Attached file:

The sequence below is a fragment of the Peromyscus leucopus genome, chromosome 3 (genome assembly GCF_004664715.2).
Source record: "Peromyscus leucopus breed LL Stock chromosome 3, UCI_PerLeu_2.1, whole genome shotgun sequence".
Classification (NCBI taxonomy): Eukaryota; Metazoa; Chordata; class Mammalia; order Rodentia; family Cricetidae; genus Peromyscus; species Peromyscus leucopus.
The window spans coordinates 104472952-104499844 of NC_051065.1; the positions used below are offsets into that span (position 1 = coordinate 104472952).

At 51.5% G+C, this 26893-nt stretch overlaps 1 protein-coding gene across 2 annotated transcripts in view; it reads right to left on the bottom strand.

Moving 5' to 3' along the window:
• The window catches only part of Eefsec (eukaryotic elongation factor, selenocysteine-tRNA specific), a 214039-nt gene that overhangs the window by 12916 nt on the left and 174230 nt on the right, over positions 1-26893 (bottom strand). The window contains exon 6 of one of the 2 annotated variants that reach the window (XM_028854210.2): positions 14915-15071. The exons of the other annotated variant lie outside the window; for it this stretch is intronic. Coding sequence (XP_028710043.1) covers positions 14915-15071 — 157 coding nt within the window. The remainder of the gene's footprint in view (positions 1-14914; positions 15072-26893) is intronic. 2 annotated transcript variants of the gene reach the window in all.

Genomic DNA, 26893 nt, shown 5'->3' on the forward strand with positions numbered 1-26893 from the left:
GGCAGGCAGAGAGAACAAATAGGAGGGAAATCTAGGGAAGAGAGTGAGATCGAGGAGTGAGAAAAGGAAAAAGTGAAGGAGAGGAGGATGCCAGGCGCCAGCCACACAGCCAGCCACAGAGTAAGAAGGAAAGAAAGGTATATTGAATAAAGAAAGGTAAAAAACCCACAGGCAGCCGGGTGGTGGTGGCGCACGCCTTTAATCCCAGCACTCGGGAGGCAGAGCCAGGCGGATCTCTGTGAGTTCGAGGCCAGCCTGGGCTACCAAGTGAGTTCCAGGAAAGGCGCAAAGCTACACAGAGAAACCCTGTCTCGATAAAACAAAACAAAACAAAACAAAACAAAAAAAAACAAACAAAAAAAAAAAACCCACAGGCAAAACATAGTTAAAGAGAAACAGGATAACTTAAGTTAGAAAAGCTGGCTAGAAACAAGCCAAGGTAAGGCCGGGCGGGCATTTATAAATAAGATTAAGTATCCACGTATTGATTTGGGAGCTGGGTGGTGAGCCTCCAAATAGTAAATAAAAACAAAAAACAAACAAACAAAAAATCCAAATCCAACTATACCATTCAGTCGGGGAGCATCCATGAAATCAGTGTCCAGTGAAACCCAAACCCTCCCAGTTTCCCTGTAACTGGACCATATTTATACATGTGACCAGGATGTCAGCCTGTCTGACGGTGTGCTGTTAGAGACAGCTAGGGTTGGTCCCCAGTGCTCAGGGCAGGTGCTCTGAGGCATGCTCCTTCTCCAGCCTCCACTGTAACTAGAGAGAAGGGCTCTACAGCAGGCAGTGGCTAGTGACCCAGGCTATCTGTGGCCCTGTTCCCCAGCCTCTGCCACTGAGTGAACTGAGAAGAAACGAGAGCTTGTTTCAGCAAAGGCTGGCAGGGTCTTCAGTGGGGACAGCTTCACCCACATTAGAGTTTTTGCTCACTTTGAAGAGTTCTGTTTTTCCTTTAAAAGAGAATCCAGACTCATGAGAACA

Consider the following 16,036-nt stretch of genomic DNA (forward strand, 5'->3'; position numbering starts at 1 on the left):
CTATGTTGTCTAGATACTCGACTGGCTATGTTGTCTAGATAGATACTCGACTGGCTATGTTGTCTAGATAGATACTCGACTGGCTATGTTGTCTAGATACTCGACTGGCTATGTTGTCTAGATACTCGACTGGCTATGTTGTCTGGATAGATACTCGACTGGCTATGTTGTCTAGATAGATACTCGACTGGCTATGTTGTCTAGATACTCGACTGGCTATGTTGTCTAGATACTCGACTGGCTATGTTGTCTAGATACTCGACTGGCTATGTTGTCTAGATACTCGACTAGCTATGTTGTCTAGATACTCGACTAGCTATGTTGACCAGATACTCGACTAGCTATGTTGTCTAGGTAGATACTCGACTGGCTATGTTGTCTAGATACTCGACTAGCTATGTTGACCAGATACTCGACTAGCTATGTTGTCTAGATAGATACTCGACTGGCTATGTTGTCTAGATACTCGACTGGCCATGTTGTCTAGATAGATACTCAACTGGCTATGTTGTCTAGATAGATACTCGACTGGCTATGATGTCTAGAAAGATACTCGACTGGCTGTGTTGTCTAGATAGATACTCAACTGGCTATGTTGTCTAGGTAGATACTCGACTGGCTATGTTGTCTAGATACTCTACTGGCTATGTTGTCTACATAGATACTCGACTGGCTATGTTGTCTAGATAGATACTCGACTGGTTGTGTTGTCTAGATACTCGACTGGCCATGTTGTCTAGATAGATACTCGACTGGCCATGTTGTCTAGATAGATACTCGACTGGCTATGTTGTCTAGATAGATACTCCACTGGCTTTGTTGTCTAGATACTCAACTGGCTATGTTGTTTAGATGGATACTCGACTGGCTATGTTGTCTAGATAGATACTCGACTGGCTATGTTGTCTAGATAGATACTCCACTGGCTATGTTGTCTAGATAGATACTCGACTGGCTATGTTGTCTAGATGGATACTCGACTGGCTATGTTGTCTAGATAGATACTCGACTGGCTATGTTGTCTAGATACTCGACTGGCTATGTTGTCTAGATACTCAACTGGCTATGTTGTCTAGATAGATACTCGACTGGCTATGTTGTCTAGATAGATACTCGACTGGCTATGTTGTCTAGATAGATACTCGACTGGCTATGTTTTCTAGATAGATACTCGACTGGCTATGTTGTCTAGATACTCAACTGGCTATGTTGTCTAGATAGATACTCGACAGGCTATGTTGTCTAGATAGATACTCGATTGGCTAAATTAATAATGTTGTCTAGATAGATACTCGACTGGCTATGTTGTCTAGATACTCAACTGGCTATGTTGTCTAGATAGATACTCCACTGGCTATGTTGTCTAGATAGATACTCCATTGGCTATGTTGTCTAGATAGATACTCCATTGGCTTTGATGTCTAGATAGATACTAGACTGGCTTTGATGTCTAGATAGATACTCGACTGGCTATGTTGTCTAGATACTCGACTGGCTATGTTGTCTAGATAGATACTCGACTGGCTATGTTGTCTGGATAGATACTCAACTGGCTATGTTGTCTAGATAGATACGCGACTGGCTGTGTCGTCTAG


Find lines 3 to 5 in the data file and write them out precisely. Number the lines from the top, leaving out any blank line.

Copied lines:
Classification (NCBI taxonomy): Eukaryota; Metazoa; Chordata; class Mammalia; order Rodentia; family Cricetidae; genus Peromyscus; species Peromyscus leucopus.
The window spans coordinates 104472952-104499844 of NC_051065.1; the positions used below are offsets into that span (position 1 = coordinate 104472952).

At 51.5% G+C, this 26893-nt stretch overlaps 1 protein-coding gene across 2 annotated transcripts in view; it reads right to left on the bottom strand.